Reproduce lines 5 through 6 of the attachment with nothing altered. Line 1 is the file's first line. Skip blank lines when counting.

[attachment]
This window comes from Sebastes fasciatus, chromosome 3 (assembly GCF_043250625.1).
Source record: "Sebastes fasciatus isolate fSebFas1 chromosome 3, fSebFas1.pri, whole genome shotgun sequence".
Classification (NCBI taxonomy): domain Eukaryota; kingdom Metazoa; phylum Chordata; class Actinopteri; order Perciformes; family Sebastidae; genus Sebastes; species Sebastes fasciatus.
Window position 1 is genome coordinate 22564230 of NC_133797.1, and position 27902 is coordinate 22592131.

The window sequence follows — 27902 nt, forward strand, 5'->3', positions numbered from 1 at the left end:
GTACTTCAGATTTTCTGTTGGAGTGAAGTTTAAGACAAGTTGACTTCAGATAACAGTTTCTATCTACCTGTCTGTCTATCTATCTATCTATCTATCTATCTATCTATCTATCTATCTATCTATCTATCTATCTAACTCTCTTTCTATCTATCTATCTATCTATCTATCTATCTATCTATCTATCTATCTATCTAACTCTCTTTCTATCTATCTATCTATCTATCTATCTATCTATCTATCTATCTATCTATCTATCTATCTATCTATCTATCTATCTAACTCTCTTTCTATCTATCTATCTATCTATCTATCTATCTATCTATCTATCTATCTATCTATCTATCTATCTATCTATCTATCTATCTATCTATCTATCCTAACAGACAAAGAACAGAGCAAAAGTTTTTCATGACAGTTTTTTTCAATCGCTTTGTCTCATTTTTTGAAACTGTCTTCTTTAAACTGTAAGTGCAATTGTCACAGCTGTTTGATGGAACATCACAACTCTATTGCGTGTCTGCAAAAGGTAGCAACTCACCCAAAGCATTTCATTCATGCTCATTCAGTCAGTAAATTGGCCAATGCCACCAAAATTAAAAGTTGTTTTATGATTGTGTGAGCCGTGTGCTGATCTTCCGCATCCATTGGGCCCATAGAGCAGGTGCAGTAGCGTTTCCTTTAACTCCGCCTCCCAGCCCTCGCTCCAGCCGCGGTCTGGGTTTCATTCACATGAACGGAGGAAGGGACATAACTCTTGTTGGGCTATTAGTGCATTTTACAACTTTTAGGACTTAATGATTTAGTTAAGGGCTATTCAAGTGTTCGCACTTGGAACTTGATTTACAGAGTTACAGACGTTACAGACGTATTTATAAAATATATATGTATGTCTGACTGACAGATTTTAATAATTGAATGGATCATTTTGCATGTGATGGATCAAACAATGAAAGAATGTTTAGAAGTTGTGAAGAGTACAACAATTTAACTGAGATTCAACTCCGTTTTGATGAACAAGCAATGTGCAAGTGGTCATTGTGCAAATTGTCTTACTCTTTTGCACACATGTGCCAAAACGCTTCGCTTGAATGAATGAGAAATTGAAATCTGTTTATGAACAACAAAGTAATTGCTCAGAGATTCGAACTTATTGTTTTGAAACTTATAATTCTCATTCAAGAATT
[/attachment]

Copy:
The window sequence follows — 27902 nt, forward strand, 5'->3', positions numbered from 1 at the left end:
GTACTTCAGATTTTCTGTTGGAGTGAAGTTTAAGACAAGTTGACTTCAGATAACAGTTTCTATCTACCTGTCTGTCTATCTATCTATCTATCTATCTATCTATCTATCTATCTATCTATCTATCTATCTATCTAACTCTCTTTCTATCTATCTATCTATCTATCTATCTATCTATCTATCTATCTATCTATCTAACTCTCTTTCTATCTATCTATCTATCTATCTATCTATCTATCTATCTATCTATCTATCTATCTATCTATCTATCTATCTATCTAACTCTCTTTCTATCTATCTATCTATCTATCTATCTATCTATCTATCTATCTATCTATCTATCTATCTATCTATCTATCTATCTATCTATCTATCTATCCTAACAGACAAAGAACAGAGCAAAAGTTTTTCATGACAGTTTTTTTCAATCGCTTTGTCTCATTTTTTGAAACTGTCTTCTTTAAACTGTAAGTGCAATTGTCACAGCTGTTTGATGGAACATCACAACTCTATTGCGTGTCTGCAAAAGGTAGCAACTCACCCAAAGCATTTCATTCATGCTCATTCAGTCAGTAAATTGGCCAATGCCACCAAAATTAAAAGTTGTTTTATGATTGTGTGAGCCGTGTGCTGATCTTCCGCATCCATTGGGCCCATAGAGCAGGTGCAGTAGCGTTTCCTTTAACTCCGCCTCCCAGCCCTCGCTCCAGCCGCGGTCTGGGTTTCATTCACATGAACGGAGGAAGGGACATAACTCTTGTTGGGCTATTAGTGCATTTTACAACTTTTAGGACTTAATGATTTAGTTAAGGGCTATTCAAGTGTTCGCACTTGGAACTTGATTTACAGAGTTACAGACGTTACAGACGTATTTATAAAATATATATGTATGTCTGACTGACAGATTTTAATAATTGAATGGATCATTTTGCATGTGATGGATCAAACAATGAAAGAATGTTTAGAAGTTGTGAAGAGTACAACAATTTAACTGAGATTCAACTCCGTTTTGATGAACAAGCAATGTGCAAGTGGTCATTGTGCAAATTGTCTTACTCTTTTGCACACATGTGCCAAAACGCTTCGCTTGAATGAATGAGAAATTGAAATCTGTTTATGAACAACAAAGTAATTGCTCAGAGATTCGAACTTATTGTTTTGAAACTTATAATTCTCATTCAAGAATT